Talk:Andrew M. Gleason

From Wikipedia, the free encyclopedia
Jump to: navigation, search
WikiProject Mathematics (Rated B+ class, Mid-importance)
WikiProject Mathematics
This article is within the scope of WikiProject Mathematics, a collaborative effort to improve the coverage of Mathematics on Wikipedia. If you would like to participate, please visit the project page, where you can join the discussion and see a list of open tasks.
Mathematics rating:
A-BB+ Class
Mid Importance
 Field: Mathematicians

More sources[edit]

  • [1] Talk by AG in 2000 -- OR, unfortunately, but... sponge cake?
  • Faculty Memorial Minute -- excellent
    • This photo would be wonderful -- I'm talking to Harvard about this now to see if it's possible to get it released
  • Harvard Math Dept. history page
    • "His areas of research were Banach spaces and classical geometry"
    • Lists source: AMS President's entry
      • AMS History -- within which...
        • "Presidents": nothing not elsewhere
        • "Index": under Gleason, many entries needing lookup in other pdfs linked off parent page
  • [2] Excerpt from Puzzle Palace mentioning Gleason -- here's search for Gleason in PP [3] (also [4] but this is probably nothing)
  • Harvard death announcement
  • Father's bio of grandfather [5], includes genealogy
  • Finding aid for father's papers at NY Botanical Garden -- includes personal papers and photos [6]
  • Academic Genealogy of Mathematicians pp.395-396: "In 1946 Harvard University appointed him as a Junior Fellow, which is a very prestigious academic position similar to the research fellow of Colleges at Cambridge University. Gleason did not need to get a doctorate. Several Junior fellows won Nobel Prizes."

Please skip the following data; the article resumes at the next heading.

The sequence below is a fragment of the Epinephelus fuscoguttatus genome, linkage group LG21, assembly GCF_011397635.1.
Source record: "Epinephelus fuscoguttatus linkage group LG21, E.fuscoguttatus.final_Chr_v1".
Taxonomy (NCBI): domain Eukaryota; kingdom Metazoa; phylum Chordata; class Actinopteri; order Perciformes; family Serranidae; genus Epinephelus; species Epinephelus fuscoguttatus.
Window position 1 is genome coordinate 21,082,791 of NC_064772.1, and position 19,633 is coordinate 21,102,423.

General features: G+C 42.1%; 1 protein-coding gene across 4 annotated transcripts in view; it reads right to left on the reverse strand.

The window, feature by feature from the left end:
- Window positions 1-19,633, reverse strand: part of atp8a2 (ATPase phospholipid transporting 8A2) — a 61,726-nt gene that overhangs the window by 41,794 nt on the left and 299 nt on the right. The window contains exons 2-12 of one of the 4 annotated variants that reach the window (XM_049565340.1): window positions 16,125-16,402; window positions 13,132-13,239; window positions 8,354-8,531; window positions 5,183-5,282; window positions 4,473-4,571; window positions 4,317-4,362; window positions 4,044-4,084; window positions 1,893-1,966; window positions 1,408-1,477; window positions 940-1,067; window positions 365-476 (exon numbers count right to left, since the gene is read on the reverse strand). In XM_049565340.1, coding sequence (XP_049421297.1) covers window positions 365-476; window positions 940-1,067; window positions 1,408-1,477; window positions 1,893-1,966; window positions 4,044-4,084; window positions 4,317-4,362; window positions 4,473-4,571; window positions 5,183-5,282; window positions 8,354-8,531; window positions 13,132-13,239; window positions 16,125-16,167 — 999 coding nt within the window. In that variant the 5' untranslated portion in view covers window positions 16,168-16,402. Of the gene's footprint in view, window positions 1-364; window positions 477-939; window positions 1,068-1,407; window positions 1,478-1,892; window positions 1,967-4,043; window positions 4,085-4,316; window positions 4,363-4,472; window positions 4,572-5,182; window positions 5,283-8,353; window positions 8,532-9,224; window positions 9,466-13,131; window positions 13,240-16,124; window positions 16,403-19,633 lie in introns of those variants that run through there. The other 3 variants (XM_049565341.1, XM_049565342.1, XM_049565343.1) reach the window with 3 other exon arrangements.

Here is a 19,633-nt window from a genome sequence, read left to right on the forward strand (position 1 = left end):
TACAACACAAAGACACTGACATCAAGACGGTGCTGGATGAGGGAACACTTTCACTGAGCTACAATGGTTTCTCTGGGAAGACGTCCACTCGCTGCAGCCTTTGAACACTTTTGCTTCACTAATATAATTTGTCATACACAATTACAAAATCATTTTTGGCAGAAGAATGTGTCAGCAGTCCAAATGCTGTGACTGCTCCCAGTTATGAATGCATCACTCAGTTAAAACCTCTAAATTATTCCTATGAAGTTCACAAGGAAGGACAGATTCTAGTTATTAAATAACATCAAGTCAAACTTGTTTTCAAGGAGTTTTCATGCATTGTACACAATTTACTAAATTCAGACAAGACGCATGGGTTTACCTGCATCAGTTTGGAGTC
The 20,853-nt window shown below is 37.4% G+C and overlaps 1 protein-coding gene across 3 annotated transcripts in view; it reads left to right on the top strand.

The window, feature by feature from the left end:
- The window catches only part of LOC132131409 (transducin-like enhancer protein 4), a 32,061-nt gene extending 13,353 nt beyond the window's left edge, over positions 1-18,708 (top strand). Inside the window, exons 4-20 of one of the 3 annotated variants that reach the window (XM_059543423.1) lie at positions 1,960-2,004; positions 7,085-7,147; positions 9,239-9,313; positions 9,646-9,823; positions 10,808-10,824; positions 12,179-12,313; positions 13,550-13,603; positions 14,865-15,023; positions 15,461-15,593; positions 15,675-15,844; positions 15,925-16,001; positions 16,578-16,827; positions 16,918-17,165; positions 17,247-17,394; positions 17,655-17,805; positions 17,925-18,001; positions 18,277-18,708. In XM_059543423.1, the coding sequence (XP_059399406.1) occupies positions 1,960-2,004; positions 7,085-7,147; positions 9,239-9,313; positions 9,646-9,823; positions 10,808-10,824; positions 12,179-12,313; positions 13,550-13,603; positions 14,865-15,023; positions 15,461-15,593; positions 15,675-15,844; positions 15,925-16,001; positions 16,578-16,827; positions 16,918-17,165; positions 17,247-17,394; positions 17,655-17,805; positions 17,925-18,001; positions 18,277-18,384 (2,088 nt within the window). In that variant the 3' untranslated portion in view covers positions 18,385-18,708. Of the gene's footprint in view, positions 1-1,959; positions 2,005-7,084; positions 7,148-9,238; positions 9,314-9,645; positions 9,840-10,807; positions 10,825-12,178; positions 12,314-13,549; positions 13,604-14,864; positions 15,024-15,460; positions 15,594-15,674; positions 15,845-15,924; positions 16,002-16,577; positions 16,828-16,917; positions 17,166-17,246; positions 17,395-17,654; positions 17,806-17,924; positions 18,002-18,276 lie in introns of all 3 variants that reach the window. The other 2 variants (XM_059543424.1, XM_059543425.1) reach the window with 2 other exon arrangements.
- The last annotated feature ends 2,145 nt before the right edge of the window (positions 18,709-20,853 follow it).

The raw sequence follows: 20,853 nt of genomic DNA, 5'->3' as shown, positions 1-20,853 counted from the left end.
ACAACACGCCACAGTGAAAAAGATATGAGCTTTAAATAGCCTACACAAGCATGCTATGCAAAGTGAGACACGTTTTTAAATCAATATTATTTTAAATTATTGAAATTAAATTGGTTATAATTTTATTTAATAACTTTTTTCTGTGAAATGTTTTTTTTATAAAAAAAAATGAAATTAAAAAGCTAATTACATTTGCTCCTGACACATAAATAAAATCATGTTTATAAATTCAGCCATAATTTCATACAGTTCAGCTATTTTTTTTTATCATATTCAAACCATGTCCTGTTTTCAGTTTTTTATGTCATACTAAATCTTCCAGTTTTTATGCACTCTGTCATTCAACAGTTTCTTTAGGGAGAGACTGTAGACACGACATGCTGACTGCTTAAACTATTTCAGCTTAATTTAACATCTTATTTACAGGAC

• Pollak interview -- mentions AMG as MAA representative to Putnam family
  • In Barret (in AMS) see refs to Science 31 Jul 1964:451-7 "Evolution of an Active Mathematical Theory"; AMG festschrift
  • Gazette death notice
  • Linked from de.wikipedia:

Basis for N-C prize[edit]

[7] says it was 'For "Natural Coordinate Systems," an address before the American Mathematical Society,' while Bolker p.1236 (r col) says it was for H5th. EEng (talk) 19:56, 5 April 2013 (UTC)

Parking place for random article thoughts[edit]

Initial list by EEng (talk) 20:19, 5 April 2013 (UTC).

Others please add to, annotate, object, cross off (using <del></del>, etc. at will:


  • cryptography added to "fields" in infobox -- distinct enough from mathematics to justify?
  • Should the following go in infobox?
    • Presidency/chairmanships:
      • AMS (yes?)
      • Society of Fellows (no?)
    • Memberships/Fellowships: (initial feeling is no)
      • NAS
      • AAAS
      • APS
  • Signature at p222 (pdf p.46) -- usable?

Service to Harvard[edit]

  • Lowell House associate
  • Quantative Reasoning Requirement
  • Science Center building committee
  • other at Harvard, Fellows, societies, elsewhere

His own teaching[edit]

  • Math 55
  • Bamberg/Math 21/22/25 (I forget which)

Reform/innovation in mathematics teaching[edit]


  • Technical term(s) e.g. depth need explaining
  • Review which Enigma article to link to


  • I'm not sure it's appropriate to call Gleason a frog. From all I know he was of Swiss-Irish ancestry.
  • More seriously, I don't see anything explicitly characterizing him as a Dysonian frog. While I completely agree it's the right category for him, I don't see how this can escape being WP:SYNTH.